Revalidating the brief jail mental health screen to increase accuracy for women

Psychiatr Serv. 2007 Dec;58(12):1598-601. doi: 10.1176/ps.2007.58.12.1598.


Objective: Jails need a reliable tool to identify inmates who require further mental health assessment and treatment. This research attempted to revalidate the Brief Jail Mental Health Screen (BJMHS) as such a tool. This research added four items to the original eight-item screen (BJMHS-R), targeting depression and trauma to improve performance of the screen with women.

Methods: BJMHS-R data were collected in four jails from 10,258 detainees. A subset of 464 were administered the Structured Clinical Interview for DSM-IV (SCID) for cross-validation.

Results: The original BJMHS outperformed the revised screen. The original correctly classified 80% of males and 72% of females on the basis of SCID diagnoses, compared with classification rates of 72% and 66%, respectively, with the BJMHS-R. Overall, the BJMHS identified 16% of screened detainees as needing referral for further assessment, whereas the BJMHS-R identified 22%.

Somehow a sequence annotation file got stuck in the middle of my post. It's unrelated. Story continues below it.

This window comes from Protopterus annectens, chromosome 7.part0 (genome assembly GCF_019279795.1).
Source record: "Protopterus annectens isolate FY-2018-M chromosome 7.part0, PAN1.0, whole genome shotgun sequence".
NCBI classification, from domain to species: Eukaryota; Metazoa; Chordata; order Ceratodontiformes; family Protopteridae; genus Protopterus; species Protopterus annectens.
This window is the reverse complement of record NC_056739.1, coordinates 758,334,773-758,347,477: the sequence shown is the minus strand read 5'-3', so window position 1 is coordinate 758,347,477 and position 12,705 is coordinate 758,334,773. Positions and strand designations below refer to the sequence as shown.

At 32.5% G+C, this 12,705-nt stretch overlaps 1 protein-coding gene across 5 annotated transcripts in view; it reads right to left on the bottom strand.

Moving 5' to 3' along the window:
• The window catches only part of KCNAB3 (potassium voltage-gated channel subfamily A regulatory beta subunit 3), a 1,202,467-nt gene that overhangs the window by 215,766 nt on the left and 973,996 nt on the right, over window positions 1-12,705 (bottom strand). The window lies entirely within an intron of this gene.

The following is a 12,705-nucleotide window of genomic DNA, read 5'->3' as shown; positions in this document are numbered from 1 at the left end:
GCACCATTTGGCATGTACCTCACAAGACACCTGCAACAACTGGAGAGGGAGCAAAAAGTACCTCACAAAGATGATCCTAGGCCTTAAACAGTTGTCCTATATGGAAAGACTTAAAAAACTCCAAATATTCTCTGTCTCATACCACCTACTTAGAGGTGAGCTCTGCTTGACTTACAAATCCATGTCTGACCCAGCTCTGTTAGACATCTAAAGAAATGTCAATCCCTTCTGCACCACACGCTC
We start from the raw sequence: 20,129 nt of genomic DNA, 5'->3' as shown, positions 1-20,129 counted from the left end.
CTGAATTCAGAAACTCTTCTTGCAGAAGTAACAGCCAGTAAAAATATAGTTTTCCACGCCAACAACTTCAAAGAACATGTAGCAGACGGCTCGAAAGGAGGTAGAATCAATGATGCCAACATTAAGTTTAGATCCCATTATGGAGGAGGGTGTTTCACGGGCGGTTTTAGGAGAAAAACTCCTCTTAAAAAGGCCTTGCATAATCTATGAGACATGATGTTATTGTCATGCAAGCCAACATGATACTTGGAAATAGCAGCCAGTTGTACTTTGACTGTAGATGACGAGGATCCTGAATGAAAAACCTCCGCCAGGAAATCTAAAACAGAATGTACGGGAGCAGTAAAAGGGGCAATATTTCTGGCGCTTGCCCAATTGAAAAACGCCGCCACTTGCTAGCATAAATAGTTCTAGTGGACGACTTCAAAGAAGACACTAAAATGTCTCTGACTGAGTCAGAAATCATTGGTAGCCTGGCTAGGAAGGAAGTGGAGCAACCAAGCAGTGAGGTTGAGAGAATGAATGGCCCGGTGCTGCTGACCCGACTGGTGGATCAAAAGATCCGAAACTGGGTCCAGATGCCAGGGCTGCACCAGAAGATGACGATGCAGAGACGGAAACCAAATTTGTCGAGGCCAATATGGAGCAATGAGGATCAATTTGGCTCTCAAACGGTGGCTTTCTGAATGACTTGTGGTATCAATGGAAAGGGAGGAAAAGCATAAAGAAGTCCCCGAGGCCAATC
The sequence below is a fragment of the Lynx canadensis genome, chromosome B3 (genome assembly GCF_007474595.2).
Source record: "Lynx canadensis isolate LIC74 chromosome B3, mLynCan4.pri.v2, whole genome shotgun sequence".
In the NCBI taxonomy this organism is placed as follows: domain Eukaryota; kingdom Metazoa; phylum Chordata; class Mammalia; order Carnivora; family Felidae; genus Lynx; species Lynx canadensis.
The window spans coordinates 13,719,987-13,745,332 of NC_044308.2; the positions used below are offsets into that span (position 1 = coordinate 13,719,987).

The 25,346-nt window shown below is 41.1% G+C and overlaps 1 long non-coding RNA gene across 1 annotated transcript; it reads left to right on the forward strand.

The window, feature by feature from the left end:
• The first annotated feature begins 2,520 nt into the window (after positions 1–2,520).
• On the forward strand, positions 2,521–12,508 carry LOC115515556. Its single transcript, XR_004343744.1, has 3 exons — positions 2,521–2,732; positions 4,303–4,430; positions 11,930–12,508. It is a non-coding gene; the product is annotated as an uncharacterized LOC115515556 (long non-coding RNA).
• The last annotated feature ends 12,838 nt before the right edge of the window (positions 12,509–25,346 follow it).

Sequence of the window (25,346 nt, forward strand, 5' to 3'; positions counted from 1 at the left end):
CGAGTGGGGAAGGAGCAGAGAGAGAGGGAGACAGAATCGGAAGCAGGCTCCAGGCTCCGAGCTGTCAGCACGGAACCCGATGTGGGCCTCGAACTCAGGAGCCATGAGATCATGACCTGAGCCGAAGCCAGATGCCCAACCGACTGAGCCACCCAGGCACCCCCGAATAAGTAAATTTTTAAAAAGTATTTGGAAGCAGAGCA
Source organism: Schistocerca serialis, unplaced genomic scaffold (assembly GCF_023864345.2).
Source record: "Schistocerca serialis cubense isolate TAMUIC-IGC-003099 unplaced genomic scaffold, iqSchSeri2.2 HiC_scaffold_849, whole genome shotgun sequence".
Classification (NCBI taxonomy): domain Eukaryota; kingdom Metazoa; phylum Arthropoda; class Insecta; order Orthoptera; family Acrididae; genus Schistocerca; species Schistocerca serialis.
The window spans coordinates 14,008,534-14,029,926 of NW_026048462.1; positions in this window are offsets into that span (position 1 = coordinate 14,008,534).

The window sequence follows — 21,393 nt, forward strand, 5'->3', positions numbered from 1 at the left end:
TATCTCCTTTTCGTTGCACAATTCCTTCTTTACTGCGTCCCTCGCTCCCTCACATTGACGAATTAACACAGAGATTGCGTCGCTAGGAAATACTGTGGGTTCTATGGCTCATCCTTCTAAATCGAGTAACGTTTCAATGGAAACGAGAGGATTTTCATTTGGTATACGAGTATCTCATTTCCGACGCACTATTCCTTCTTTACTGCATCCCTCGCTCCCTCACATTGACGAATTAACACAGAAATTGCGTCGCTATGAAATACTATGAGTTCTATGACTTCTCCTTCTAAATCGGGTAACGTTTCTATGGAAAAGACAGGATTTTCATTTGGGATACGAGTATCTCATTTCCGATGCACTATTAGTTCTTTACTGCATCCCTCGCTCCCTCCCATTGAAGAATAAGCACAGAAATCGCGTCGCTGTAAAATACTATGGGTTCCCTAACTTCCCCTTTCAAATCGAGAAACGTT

Conclusions: The original eight-item BJMHS is a practical, efficient tool for intake screening by jail correction officers of male and female detainees.

Publication types

  • Research Support, U.S. Gov't, Non-P.H.S.
  • Validation Study

MeSH terms

  • Adult
  • False Positive Reactions
  • Female
  • Humans
  • Interview, Psychological
  • Male
  • Maryland
  • Mass Screening / instrumentation
  • Mass Screening / standards*
  • Mental Disorders / diagnosis*
  • New York
  • Prisoners / psychology*